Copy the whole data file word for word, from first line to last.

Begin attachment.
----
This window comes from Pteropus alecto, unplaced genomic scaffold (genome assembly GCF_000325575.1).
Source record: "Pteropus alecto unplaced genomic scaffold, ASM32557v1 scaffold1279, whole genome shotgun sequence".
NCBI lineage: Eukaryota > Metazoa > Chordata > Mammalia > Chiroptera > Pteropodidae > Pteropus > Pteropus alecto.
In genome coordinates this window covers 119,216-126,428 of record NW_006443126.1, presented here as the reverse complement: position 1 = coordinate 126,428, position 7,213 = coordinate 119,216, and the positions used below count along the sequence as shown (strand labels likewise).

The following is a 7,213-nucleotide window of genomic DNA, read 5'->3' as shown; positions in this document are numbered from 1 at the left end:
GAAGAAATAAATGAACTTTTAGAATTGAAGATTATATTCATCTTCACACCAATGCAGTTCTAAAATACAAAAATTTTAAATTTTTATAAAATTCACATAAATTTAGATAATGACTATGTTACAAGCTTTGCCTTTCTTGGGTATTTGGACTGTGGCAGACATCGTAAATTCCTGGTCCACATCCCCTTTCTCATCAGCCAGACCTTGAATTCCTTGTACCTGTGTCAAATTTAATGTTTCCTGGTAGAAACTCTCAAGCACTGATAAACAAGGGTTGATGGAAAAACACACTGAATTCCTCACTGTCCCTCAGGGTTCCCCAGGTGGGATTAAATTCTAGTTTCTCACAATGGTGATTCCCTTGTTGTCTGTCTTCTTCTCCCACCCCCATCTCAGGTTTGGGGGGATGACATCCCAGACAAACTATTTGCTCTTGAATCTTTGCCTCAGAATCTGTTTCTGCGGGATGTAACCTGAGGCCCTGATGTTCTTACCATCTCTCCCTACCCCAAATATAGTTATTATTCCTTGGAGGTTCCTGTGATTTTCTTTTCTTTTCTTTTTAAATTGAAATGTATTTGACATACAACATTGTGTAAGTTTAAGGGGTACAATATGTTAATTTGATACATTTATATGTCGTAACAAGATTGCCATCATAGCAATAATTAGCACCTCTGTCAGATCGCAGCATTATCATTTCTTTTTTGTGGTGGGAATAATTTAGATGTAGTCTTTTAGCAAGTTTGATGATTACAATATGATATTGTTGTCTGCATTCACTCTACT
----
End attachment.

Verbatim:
This window comes from Pteropus alecto, unplaced genomic scaffold (genome assembly GCF_000325575.1).
Source record: "Pteropus alecto unplaced genomic scaffold, ASM32557v1 scaffold1279, whole genome shotgun sequence".
NCBI lineage: Eukaryota > Metazoa > Chordata > Mammalia > Chiroptera > Pteropodidae > Pteropus > Pteropus alecto.
In genome coordinates this window covers 119,216-126,428 of record NW_006443126.1, presented here as the reverse complement: position 1 = coordinate 126,428, position 7,213 = coordinate 119,216, and the positions used below count along the sequence as shown (strand labels likewise).

The following is a 7,213-nucleotide window of genomic DNA, read 5'->3' as shown; positions in this document are numbered from 1 at the left end:
GAAGAAATAAATGAACTTTTAGAATTGAAGATTATATTCATCTTCACACCAATGCAGTTCTAAAATACAAAAATTTTAAATTTTTATAAAATTCACATAAATTTAGATAATGACTATGTTACAAGCTTTGCCTTTCTTGGGTATTTGGACTGTGGCAGACATCGTAAATTCCTGGTCCACATCCCCTTTCTCATCAGCCAGACCTTGAATTCCTTGTACCTGTGTCAAATTTAATGTTTCCTGGTAGAAACTCTCAAGCACTGATAAACAAGGGTTGATGGAAAAACACACTGAATTCCTCACTGTCCCTCAGGGTTCCCCAGGTGGGATTAAATTCTAGTTTCTCACAATGGTGATTCCCTTGTTGTCTGTCTTCTTCTCCCACCCCCATCTCAGGTTTGGGGGGATGACATCCCAGACAAACTATTTGCTCTTGAATCTTTGCCTCAGAATCTGTTTCTGCGGGATGTAACCTGAGGCCCTGATGTTCTTACCATCTCTCCCTACCCCAAATATAGTTATTATTCCTTGGAGGTTCCTGTGATTTTCTTTTCTTTTCTTTTTAAATTGAAATGTATTTGACATACAACATTGTGTAAGTTTAAGGGGTACAATATGTTAATTTGATACATTTATATGTCGTAACAAGATTGCCATCATAGCAATAATTAGCACCTCTGTCAGATCGCAGCATTATCATTTCTTTTTTGTGGTGGGAATAATTTAGATGTAGTCTTTTAGCAAGTTTGATGATTACAATATGATATTGTTGTCTGCATTCACTCTACT